We will now take off from where we stopped in Part One, the previous week.
Invitation to Tender (ITT)
An invitation to tender (ITT) is the initial step in competitive tendering, in which suppliers and contractors are invited to provide offers for supply or service contracts, the ITT is one process in IT procurement.
An ITT document specifies all requirements of the organization, including goods, services and timelines, as well as the evaluation process that will be followed. Invitations to tender are often used by public sector organizations, which are legally obligated to offer contracts for goods or service requirements by that process in many countries.
Invitation to Bid (ITB)
An invitation to bid, also called an invitation for bid or sealed bid, is a call to contractors to submit a proposal on a project for a specific product or service. It is usually for requirements over $100,000. While an ITB is very similar to an RFP (request for proposal), it is concerned with the pricing more so than the conceptual ideas of the project. Similar to all other types of bids, an invitation to bid is generally awarded to the contractor who submits the lowest bid.
Keep in mind, though, that this isn’t always the case. There are other factors that come into play, such as the quality of products or expertise needed to carry out a certain project.
Request for Quotation (RFQ)
A Request for Quotation (RFQ) is a standard business process used to invite suppliers to participate in the bidding process for specific products or services. It is a document that is created in order to obtain detailed pricing information.
An RFQ is typically the final document created to solicit cost information from a supplier for particular products or services. The RFQ should be completed after some level of due diligence has been met. Experts recommend that it be produced following the completion of a Request for Proposal (RFP).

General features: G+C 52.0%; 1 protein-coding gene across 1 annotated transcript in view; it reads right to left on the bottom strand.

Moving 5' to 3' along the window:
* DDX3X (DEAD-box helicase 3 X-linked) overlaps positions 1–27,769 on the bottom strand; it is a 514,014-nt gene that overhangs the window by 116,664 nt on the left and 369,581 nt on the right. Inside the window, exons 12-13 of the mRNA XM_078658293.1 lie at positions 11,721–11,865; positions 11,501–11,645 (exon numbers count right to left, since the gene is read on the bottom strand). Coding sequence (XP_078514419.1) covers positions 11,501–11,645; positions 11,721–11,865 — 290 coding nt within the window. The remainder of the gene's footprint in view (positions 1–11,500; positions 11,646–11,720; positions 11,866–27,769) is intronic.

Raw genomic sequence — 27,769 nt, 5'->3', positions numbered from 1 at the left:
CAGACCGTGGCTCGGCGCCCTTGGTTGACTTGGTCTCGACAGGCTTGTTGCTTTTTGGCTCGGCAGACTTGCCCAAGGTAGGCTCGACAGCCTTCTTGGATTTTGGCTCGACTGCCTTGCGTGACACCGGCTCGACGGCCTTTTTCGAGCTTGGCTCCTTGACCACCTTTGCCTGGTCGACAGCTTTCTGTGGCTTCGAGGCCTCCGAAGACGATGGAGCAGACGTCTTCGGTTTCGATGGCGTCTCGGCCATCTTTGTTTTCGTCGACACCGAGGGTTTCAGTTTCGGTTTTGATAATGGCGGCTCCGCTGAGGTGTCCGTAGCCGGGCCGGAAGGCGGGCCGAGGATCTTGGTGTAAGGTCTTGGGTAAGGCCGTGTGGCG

For example, RFQs are typically used following the buying company’s determination that all work-related issues and questions have been answered to its satisfaction. It knows the precise requirements of the requested services and products, and whether the provider meets financial, professional and capacity-related concerns.
Request for Proposals (FRP)
What is a ‘Request for Proposal – RFP’
A request for proposal (RFP) is a type of bidding solicitation in which a company or organization announces that funding is available for a particular project or program, and companies can place bids for the project’s completion. It outlines the bidding process and contract terms, and provides guidance on how the bid should be formatted and presented. A request for proposal for a specific program may require the company to review the bids to not only examine their feasibility but also the health of the bidding company and the ability of the bidder to actually do what is proposed.
A request for proposal typically includes background on the issuing organization and its line of business. The request sets out specifications describing the solution it seeks and evaluation criteria disclosing how proposals are graded. Requests for proposals may include a statement of work describing tasks to be performed by the winning bidder and a timeline for providing finished work.
What is the difference between an RFP and an RFQ?
Similar requests include a request for quotation (RFQ), whereby the vendor may simply be looking for a price quote, and a request for information (RFI), where the customer needs more information from vendors before submitting an RFP. An RFI is typically followed by an RFP or RFQ.